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captureI’m disappointed that ESPN is contributing to the meaningless “best ever” nonsense in its post-game coverage of Denver’s Super Bowl win.

First, let’s be honest and admit that there is no way to compare players and teams across multiple generations. Not only is each game unique, but it’s a completely different game now. Players have changed. They are bigger and faster — and more athletic — especially in positions that were historically brute strength positions. The style of play has changed. Many of these teams played when the passing game was primarily deep balls to wide receivers, and quarterbacks were required to hold the ball 3 plus seconds.  The rules have changed as well. No longer can you pile drive quarterbacks, hit defenseless receivers, and laying more than a pinky on a receiver will likely draw a flag. The west coast offense, spreading the field with 5 or 6 receivers and quick release passing, read options and designed quarterback runs weren’t around in years past. These comparisons just aren’t realistic.

Second, similar to the above point, the situations these teams face pretty much defines their legacies. The Cowboys of the 70’s and the Niners of the 80’s had some pretty incredible defenses, but their offenses dominated other teams’ weaker defenses to the point that their own defenses got less recognition. Teams like the 85 Bears or this year’s Broncos, who go into a game and win it almost solely on the strength of its defensive performance is always going to get more recognition. It may not mean that the Niners’ or Cowboys defense was less stellar — it may just be that historical perspective is being colored by the filter of a specific situation.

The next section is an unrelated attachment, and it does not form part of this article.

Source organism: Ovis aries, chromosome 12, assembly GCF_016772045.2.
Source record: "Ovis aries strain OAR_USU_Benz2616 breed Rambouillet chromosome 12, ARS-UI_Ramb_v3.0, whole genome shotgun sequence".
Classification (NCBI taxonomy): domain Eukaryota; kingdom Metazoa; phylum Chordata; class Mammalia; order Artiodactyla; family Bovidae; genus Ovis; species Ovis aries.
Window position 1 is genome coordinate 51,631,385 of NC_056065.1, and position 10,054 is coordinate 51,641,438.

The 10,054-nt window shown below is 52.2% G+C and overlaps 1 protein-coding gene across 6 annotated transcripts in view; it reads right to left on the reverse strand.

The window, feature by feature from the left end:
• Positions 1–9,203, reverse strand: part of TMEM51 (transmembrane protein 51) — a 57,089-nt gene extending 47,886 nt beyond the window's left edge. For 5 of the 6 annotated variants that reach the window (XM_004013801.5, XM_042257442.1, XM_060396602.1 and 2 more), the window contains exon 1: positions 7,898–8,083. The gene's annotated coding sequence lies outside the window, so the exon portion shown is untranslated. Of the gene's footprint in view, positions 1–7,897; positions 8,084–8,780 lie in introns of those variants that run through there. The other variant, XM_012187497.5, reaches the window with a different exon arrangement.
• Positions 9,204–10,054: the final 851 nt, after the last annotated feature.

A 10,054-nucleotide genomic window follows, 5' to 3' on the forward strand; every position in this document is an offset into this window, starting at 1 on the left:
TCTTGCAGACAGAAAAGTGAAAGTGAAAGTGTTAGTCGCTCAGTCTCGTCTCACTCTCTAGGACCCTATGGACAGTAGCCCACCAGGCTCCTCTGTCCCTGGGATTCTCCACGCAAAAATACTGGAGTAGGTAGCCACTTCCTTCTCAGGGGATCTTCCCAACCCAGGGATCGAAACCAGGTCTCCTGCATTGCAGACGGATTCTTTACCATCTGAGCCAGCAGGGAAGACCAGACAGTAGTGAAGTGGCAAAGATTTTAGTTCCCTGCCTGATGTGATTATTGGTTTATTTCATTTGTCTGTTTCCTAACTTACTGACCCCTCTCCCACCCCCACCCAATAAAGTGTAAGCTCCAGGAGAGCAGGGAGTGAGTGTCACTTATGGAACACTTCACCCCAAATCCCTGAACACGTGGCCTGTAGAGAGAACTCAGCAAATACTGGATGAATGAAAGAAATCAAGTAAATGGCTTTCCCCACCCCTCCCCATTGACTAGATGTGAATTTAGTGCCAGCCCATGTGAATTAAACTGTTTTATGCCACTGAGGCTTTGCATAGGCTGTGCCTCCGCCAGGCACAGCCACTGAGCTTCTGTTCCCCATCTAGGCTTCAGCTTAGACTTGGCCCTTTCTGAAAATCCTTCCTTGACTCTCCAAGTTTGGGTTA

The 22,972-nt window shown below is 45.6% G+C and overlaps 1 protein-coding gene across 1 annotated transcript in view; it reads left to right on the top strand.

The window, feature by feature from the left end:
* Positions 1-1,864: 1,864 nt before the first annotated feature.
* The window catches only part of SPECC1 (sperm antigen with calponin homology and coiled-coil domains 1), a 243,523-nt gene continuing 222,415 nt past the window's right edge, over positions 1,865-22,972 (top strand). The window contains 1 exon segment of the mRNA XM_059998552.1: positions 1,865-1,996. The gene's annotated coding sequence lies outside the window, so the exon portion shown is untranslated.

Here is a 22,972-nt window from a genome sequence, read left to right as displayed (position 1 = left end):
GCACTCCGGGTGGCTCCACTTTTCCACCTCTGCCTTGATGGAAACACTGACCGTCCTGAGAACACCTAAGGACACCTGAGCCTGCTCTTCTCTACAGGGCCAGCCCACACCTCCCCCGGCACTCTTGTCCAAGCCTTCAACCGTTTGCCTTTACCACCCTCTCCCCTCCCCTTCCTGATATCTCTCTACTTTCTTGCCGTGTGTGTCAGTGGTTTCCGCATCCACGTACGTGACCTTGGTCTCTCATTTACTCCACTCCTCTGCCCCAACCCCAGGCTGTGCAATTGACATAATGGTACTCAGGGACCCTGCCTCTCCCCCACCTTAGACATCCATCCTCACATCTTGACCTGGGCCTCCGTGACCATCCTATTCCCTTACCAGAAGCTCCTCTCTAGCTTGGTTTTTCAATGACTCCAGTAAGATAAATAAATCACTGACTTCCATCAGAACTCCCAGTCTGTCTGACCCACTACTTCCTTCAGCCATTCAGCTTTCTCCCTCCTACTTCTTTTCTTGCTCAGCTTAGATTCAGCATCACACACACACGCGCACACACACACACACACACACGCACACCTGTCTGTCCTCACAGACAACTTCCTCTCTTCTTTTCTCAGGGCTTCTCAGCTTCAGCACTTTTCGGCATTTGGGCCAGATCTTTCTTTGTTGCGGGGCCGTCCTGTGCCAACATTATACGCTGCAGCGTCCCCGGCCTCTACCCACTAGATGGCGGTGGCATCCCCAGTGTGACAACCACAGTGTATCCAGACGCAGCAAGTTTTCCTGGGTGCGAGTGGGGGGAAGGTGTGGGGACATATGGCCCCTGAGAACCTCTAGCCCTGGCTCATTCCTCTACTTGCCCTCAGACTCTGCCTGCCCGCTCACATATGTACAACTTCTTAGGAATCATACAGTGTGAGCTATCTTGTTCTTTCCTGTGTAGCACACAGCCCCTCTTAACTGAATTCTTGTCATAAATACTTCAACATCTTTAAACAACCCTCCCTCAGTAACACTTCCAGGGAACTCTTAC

Third, and perhaps most importantly, all this talk of comparison detracts from what should be talked about, and that is the stellar performance these players put on the field in the biggest moment — when it counted the most. The Steelers, Patriots and Panthers were the three most potent offenses in the NFL this season. When they got into post-season play, they performed their best. Yes, they were the #1 defense all season long, but they took it to another level in the post-season. And when playing the #2 defense in the league (and make no bones about it, Carolina’s defense is almost as good as Denver’s), shut their offense down to minimal production, this defense took the game over — scoring 7 points outright, and giving their offense the ball at the goal line for a gimme score to seal the game. Their pass rush was relentless. They literally battered Rothlisberger, Brady and Newton. Von Miller was a man possessed. Not only was he assaulting the quarterback every time he rushed the passer, I saw him run with a slot receiver 30 yards down the field and break up a pass play. That is insane talent. He is a gifted freak of nature. That’s what we should be talking about. Forget how he, or anyone on this team, compares to guys that played 30 years ago; what we saw Super Bowl Sunday was a performance that shines on its own stage, in its own right. It was a dominating performance that we haven’t seen for many years, and may not see again for many more years. These guys deserve to stand in the spotlight alone for what they did. Let’s not take the spotlight off their brilliant performance by bringing in teams from 30 years ago to share the stage with them. This is their moment. Let’s let them have it.